CJ: Just knowing that Darlin’ has a home for life, where she will be loved and cared for, makes my heart happy. I drive down the highway she used to cross often, and I’m still amazed that she is here with us. I don’t think I’ll ever drive by or go to the grocery store without thinking back on those six months when I fed her.

Every milestone Darlin’ has made has brought me so much joy. She still needs more time before she’s where I want her to be living as family dog, but every step she takes in learning to trust us has been a truly gratifying experience that I celebrate. I see her sweet, gentle spirit that wants so much to be a part of our family, but due to her past experiences it’s been very difficult for her to move forward. Knowing that side of her makes me want to help her even more. While she has been the most challenging dog I have ever owned, she’s also becoming one of my greatest achievements. I’m extremely proud of Darlin’.

HTB:What are the most important things that our readers should know about dog adoption:

CJ: Before adopting a dog one should consider the expense involved.

Dogs need more than feeding and a lot of dogs end up homeless due to the fact that the owners can no longer afford them. Dogs require yearly immunizations and in some states licenses. Depending on the climate, fleas or mosquitoes could be a big problem. The ideal solution to control these pests and keep your dog healthy would be to purchase recommended products from your vet, and not the cheap, substandard products that don’t work and could harm your pet. Heartworms can kill dogs, and the treatment is more expensive than preventative care. Depending on the size of dog, treatment could cost as much as a thousand dollars. Sometimes, but not always, purebred dogs tend to have more health issues than mixed breeds. Alternatively, some breeds are prone to specific health issues; one example is Luxated patella—a common knee problem in dogs. During early or midlife, the dog may be treated with anti-inflammatory medication; however, sometimes surgery is required later in life. In the event that a healthy dog requires emergency veterinarian care, the costs could amount to more than what one can afford.

Research breeds because your dog should be a lifetime commitment:

I have a friend with a small child and a newborn baby. He called me and stated that they wanted to get a dog and were thinking of a Husky or German shepherd. They have no previous experience with dogs whatsoever, so I didn’t hesitate in voicing my opinion and asked him to reconsider. I told him that my comments had nothing to do with any intolerance I had for the breeds he had chosen, but that I didn’t think either of those dogs would be a good match for their lifestyle. I also told him that the biggest reason I wanted them to reconsider was because I wanted them to keep their dog, and not resort to giving away a dog they couldn’t handle! He told me that he could appreciate that.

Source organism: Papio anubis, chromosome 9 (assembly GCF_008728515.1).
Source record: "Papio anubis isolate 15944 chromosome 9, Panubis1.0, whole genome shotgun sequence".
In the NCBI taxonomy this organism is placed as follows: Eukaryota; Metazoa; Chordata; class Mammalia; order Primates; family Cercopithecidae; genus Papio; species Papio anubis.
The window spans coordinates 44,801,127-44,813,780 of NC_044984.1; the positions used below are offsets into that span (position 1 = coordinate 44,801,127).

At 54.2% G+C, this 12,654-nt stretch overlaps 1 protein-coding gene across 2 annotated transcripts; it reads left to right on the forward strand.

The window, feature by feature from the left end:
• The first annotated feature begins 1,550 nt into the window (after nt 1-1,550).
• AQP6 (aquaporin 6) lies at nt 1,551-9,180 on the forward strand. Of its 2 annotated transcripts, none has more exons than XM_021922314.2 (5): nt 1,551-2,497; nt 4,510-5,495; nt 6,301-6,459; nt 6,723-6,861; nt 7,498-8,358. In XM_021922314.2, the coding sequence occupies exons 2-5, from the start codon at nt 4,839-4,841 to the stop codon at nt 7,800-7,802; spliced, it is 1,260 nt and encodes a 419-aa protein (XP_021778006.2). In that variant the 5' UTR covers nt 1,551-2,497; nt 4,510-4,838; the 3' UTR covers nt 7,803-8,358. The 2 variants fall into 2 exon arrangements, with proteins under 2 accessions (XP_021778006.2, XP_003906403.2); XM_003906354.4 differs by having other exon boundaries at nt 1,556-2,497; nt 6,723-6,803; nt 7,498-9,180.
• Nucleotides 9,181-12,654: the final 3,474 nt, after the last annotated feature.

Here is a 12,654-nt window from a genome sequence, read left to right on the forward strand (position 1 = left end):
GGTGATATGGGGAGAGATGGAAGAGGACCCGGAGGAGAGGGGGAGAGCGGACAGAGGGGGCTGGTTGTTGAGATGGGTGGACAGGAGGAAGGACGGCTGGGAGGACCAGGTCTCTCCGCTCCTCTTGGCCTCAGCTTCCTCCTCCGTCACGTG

Adopting a dog should be given a great deal of thoughtful consideration. The dog you choose should fit your lifestyle. If you don’t vacuum often, a breed that blows its coat several times a year may not be right for you. If the dog is alone most of the day while you work, a high energy, active breed wouldn’t be suitable for that lifestyle. I heard that Eskie’s were vocal dogs, but at the time I really didn’t understand what that meant before owning mine. If you work the night shift and sleep during the day, you probably wouldn’t want your dog to howl at trains or sirens when you are trying to sleep. There are exceptions in every breed, but basic care and characteristics of the breed should always be considered. Animal Planet has done a great service to dogs and people with the show Dogs 101 because it offers valuable information on a variety of dog breeds.

In working with rescues I’ve run into all kinds of reasons why people give up their dogs. They had a baby and can’t keep the dog, which is how we got Sam, our Blue Heeler. Another reason is that the dog jumps on the children. Some dog breeds tend to get over-excited when children are running, especially a young dog or a dog that hasn’t been properly trained. Herding dogs sometimes corral the children. In addition, in my opinion, children should be taught appropriate behavior around the dog. Not long ago I read an ad where a beautiful white shepherd was heading for a kill shelter if someone didn’t take him that day. The lady stated that the dog nipped at her three year old when she pulled its tail. The number one reason why dogs are abandoned by previous owners is that they are moving and can’t keep the dog. Consider that if you were to relocate, would you be able to take your dog with you? We relocated two years ago 650 miles with 30,000 pounds of household goods, three cars, two teenagers, three dogs, and four cats. Never once did we consider leaving any of them behind, teenagers included.